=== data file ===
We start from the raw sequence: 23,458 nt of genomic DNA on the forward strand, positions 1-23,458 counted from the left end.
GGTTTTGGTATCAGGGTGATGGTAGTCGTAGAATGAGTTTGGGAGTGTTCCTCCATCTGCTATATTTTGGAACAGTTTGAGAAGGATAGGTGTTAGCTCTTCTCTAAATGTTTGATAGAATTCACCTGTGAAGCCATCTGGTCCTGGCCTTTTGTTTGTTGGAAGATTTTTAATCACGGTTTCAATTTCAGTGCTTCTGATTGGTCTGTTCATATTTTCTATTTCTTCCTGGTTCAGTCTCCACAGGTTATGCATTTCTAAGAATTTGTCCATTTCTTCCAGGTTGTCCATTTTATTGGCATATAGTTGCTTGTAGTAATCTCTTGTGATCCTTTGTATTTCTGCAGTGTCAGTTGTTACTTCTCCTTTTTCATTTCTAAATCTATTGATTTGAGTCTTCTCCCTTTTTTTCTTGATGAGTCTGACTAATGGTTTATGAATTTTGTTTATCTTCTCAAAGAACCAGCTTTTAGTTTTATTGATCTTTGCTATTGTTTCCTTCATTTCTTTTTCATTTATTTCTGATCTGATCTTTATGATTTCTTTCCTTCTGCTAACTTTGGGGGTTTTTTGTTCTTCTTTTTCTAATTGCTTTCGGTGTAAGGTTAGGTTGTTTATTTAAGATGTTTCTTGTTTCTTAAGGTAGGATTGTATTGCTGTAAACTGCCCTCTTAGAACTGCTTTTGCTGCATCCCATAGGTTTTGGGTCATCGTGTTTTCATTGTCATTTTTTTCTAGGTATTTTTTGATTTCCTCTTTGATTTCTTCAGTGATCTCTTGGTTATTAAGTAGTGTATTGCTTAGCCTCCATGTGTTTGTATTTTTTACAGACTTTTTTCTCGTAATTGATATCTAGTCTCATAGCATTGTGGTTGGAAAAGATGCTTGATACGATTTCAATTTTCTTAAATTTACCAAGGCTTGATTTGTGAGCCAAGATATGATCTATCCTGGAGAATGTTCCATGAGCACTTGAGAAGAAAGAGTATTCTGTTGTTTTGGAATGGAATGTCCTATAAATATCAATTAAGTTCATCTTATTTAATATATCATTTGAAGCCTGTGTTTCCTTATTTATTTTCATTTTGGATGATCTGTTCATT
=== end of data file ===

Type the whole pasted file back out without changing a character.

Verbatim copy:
We start from the raw sequence: 23,458 nt of genomic DNA on the forward strand, positions 1-23,458 counted from the left end.
GGTTTTGGTATCAGGGTGATGGTAGTCGTAGAATGAGTTTGGGAGTGTTCCTCCATCTGCTATATTTTGGAACAGTTTGAGAAGGATAGGTGTTAGCTCTTCTCTAAATGTTTGATAGAATTCACCTGTGAAGCCATCTGGTCCTGGCCTTTTGTTTGTTGGAAGATTTTTAATCACGGTTTCAATTTCAGTGCTTCTGATTGGTCTGTTCATATTTTCTATTTCTTCCTGGTTCAGTCTCCACAGGTTATGCATTTCTAAGAATTTGTCCATTTCTTCCAGGTTGTCCATTTTATTGGCATATAGTTGCTTGTAGTAATCTCTTGTGATCCTTTGTATTTCTGCAGTGTCAGTTGTTACTTCTCCTTTTTCATTTCTAAATCTATTGATTTGAGTCTTCTCCCTTTTTTTCTTGATGAGTCTGACTAATGGTTTATGAATTTTGTTTATCTTCTCAAAGAACCAGCTTTTAGTTTTATTGATCTTTGCTATTGTTTCCTTCATTTCTTTTTCATTTATTTCTGATCTGATCTTTATGATTTCTTTCCTTCTGCTAACTTTGGGGGTTTTTTGTTCTTCTTTTTCTAATTGCTTTCGGTGTAAGGTTAGGTTGTTTATTTAAGATGTTTCTTGTTTCTTAAGGTAGGATTGTATTGCTGTAAACTGCCCTCTTAGAACTGCTTTTGCTGCATCCCATAGGTTTTGGGTCATCGTGTTTTCATTGTCATTTTTTTCTAGGTATTTTTTGATTTCCTCTTTGATTTCTTCAGTGATCTCTTGGTTATTAAGTAGTGTATTGCTTAGCCTCCATGTGTTTGTATTTTTTACAGACTTTTTTCTCGTAATTGATATCTAGTCTCATAGCATTGTGGTTGGAAAAGATGCTTGATACGATTTCAATTTTCTTAAATTTACCAAGGCTTGATTTGTGAGCCAAGATATGATCTATCCTGGAGAATGTTCCATGAGCACTTGAGAAGAAAGAGTATTCTGTTGTTTTGGAATGGAATGTCCTATAAATATCAATTAAGTTCATCTTATTTAATATATCATTTGAAGCCTGTGTTTCCTTATTTATTTTCATTTTGGATGATCTGTTCATT